“Shell may not file suit solely to determine who would prevail in a hypothetical suit between the environmental groups” and the federal Bureau of Safety and Environmental Enforcement, one of several agencies overseeing offshore drilling, the panel wrote in its 12-page ruling.

Shell has spent more than $6 billion purchasing oil leases and pursuing exploration in Alaska’s environmentally sensitive Beaufort and Chukchi seas.

As part of the offshore drilling efforts, Shell was required to submit plans to the bureau detailing what the company would do in the event of an oil spill. The bureau approved Shell’s oil spill response plans in late 2011 and early 2012.

Arguing that 13 environmental and advocacy groups were certain to challenge those approvals, Shell filed three separate suits against them in federal court in Anchorage in 2012. Using the Declaratory Judgment Act, Shell wanted the court to rule that the government’s approvals of its spill response plans were legal.

On Wednesday, the three-judge panel ruled against the oil company in one of those three suits. A second suit was dismissed earlier. The third suit also was dismissed earlier, but that dismissal is under appeal.

“We believe this was a legitimate use of the Declaratory Judgment Act,” said Curtis Smith, a spokesman for Shell. “However, we respect the court’s ruling.”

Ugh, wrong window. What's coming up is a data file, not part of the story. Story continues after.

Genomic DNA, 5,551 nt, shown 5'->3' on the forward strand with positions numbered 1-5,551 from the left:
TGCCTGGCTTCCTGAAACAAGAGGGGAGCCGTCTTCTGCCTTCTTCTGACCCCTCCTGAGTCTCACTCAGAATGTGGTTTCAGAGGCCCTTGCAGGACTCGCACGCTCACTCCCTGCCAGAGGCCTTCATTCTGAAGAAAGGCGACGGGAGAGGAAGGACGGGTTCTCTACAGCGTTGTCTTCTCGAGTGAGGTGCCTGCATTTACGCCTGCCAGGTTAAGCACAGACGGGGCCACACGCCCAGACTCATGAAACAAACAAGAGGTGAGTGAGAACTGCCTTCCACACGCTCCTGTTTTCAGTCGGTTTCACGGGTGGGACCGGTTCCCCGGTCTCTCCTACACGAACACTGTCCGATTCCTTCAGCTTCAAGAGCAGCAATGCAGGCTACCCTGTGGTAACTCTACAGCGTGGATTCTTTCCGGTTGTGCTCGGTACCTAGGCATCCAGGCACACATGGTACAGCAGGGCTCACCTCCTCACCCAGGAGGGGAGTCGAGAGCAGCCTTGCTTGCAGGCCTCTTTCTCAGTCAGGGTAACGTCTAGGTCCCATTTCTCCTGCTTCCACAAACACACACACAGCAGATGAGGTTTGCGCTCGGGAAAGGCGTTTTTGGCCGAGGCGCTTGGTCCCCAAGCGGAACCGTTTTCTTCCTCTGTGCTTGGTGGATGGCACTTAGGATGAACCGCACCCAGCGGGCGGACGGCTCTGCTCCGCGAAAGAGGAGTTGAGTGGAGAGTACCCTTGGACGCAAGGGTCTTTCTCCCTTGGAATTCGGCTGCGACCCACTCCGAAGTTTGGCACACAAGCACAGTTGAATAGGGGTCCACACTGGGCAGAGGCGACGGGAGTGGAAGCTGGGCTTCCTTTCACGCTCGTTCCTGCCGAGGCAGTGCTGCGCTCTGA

Michael LeVine, Pacific senior counsel for Oceana, one of the groups sued by Shell, called the decision “good news for the oceans and for those of us who believe in the rule of law and our ability to speak out for what we believe in.”

“Shell’s waste of time, energy and money on these lawsuits further reinforces the problem with its Arctic Ocean exploration program,” he said.

The Natural Resources Defense Council was another of the organizations sued by Shell. Chuck Clusen, the group’s director of national parks and Alaska projects, said in a statement that the oil company was “attempting to quash dissent and circumvent due process” but failed.

“As multiple accidents have already shown, Shell’s drilling plans in the Arctic are severely flawed,” Clusen said. “Shell is not equipped to handle offshore drilling in some of the world’s most treacherous waters, and we’ll continue to do all we can to stop them from endangering the precious wildlife and local fishing economies that they’re putting at risk.”